The first groups of civilians and fighters – some of them linked to Islamic State (Isis) and al-Qaeda – have begun evacuating the rebel-held al-Waer district in Homs. This is the last enclave of the city still in the hands of the Syrian opposition, following a truce with the Bashar al-Assad government.
800 people are expected to leave the beleaguered city throughout the day under the auspices of a UN peace deal two years in the making. Priority has been given to women, children and the severely wounded as the first busses leave Homs. The Syrian Observatory for Human Rights has reported that despite the city-wide truce, clashes have continued between IS and the regime in the surrounding region, with heavy fighting to the north in Tasnin.
Under the agreement, the radical Syrian opposition Jabhat al-Nursa (an al-Qaeda affiliate) and IS-linked brigades will leave Homs first. The moderate opposition is allowed to remain longer, until al-Waer is handed over to the Syrian Army.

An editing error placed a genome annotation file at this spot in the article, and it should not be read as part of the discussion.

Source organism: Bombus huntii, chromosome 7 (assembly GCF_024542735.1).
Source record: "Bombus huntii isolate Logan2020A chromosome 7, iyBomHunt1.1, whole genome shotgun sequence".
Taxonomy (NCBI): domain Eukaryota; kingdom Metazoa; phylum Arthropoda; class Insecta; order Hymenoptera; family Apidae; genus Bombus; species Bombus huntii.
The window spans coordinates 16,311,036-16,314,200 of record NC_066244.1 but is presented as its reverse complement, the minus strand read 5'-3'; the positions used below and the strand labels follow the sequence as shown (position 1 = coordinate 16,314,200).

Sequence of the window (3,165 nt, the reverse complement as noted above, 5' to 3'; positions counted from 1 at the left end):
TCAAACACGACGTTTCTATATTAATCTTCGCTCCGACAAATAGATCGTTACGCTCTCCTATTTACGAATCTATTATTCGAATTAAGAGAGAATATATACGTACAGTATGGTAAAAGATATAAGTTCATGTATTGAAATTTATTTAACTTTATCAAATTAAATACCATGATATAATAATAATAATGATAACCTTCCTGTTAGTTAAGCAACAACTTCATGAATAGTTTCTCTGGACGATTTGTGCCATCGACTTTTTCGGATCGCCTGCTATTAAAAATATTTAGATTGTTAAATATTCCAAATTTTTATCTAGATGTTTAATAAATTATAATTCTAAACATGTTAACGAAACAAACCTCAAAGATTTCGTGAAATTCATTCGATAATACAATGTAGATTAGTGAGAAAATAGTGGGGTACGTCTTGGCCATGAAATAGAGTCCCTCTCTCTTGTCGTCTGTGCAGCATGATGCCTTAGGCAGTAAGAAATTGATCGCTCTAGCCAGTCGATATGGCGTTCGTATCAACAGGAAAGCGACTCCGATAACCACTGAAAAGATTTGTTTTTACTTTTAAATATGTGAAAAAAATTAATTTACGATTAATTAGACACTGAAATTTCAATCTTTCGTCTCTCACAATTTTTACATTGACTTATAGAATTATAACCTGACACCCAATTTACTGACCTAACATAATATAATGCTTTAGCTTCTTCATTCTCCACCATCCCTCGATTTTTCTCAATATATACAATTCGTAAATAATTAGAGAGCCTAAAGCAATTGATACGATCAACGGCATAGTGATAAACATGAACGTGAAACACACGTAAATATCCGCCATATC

As a show of faith ahead of the deal the Syrian authorities released 35 opposition fighters who had been detained in Homs, the BBC reported. Under the ceasefire, UN aid has reached al-Waer for the first time in 12 months.
One resident was quoted as saying: "We wish for the best. What do we want but safety?" In 2011 Homs was one of the centres of the Syrian revolution. The majority Sunni city had a long tradition of defiance against the Assad regime.
The UN and the international community are hopeful that local ceasefires like the one in Homs will lead the way to peace between the opposing factions in Syria's fractious civil war. In September Iran and Turkey were able to broker deals in Idlib province and in the town of Zabadani near the Lebanese border. However, Reuters reported that a similar agreement, negotiated directly with the Syrian government and its opposition have stalled in Damascus.